Of course, you may pick out the perfect Bible for your kids, but there is no guarantee they’re going to read it. In fact, if you just hand them the Bible, the chances are they won’t read it. Including them in the decision gives them buy-in to the idea. You need to have a strategy for helping your kids develop the habit of reading their Bible.

Here are some suggestions for developing reading habits.

For Home

  • Have a regular time of the day that you sit down with the family for 10-15 minutes. (Keep it short.)
  • Pick one Bible story to read.
  • Focus on the Gospels, Acts and the historical books.
  • Make sure everyone has the same translation.
  • Go around the circle. Everybody gets a turn reading a few scriptures at a time.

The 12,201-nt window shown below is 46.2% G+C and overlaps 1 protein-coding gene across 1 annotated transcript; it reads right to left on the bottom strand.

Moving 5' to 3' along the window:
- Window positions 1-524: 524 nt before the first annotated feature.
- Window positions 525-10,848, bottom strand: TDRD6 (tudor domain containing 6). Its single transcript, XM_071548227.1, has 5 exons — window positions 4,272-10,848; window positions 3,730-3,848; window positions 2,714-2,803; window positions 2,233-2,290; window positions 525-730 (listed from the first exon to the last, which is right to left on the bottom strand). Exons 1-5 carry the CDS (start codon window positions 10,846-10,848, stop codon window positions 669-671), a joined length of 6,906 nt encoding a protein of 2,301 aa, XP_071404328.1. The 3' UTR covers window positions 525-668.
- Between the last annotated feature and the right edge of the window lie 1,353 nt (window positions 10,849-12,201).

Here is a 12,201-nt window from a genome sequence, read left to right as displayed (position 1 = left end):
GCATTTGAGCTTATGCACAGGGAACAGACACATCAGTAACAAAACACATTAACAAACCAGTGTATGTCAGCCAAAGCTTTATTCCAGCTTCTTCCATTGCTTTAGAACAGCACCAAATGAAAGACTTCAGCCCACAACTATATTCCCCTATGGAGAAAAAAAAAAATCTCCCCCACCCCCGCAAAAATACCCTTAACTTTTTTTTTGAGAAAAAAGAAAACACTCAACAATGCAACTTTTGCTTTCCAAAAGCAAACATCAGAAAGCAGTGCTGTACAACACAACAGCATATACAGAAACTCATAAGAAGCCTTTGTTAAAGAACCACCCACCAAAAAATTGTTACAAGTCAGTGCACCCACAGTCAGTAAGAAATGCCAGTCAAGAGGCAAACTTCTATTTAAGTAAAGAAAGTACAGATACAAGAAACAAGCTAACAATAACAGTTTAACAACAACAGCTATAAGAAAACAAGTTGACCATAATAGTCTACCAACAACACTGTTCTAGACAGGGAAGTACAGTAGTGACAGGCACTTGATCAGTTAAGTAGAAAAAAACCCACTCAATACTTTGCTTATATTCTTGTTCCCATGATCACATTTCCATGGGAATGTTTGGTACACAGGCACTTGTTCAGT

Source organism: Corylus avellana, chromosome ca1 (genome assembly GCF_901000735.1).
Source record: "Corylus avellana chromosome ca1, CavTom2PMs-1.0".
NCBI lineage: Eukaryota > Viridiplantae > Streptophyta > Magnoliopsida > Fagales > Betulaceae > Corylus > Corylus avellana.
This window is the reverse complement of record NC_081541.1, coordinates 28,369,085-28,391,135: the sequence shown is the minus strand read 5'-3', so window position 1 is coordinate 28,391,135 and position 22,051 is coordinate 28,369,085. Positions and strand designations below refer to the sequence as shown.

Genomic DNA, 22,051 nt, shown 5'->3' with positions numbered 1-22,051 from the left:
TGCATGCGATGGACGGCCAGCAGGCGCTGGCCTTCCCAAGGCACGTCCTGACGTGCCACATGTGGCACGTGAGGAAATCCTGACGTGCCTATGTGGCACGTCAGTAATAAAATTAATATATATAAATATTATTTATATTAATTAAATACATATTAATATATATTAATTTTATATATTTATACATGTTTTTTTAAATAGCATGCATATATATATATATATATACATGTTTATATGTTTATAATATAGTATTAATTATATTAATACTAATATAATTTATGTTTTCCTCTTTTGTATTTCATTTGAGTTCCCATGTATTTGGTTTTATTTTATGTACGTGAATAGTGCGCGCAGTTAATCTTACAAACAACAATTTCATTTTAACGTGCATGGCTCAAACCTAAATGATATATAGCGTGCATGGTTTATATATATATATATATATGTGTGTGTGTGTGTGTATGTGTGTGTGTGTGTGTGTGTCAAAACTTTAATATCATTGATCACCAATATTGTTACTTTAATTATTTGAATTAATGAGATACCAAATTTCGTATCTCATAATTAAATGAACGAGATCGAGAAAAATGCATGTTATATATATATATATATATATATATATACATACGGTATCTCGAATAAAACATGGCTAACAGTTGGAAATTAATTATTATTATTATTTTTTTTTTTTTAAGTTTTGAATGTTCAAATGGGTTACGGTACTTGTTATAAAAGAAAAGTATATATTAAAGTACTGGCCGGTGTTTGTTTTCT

• After reading the Bible story, ask this question, “What did you get out if it?”
  • If nobody has anything to say, then read the story again. Eventually, they will get the point that you want them to use their brain when they read the Bible. This is key!

For Church

  • Use the same system at church during small group time with your third–fifth graders.
  • If one child is not a good reader, then give them a pass on the reading part.
  • I encourage you to build Bible reading into your programs at church.

Kids need to know how to read the Bible and get something out of it. It’s the most important discipleship skill you can teach your kids, because it’s the primary way that God speaks to us today. Ten to fifteen minutes per day is all it takes.

bio ...Pastor, filmmaker and coach, Mark Harper has over 30 years of experience in the local church. He is the creator of Club Hero and the Super Church curriculum, which is used in over 5,000 churches.,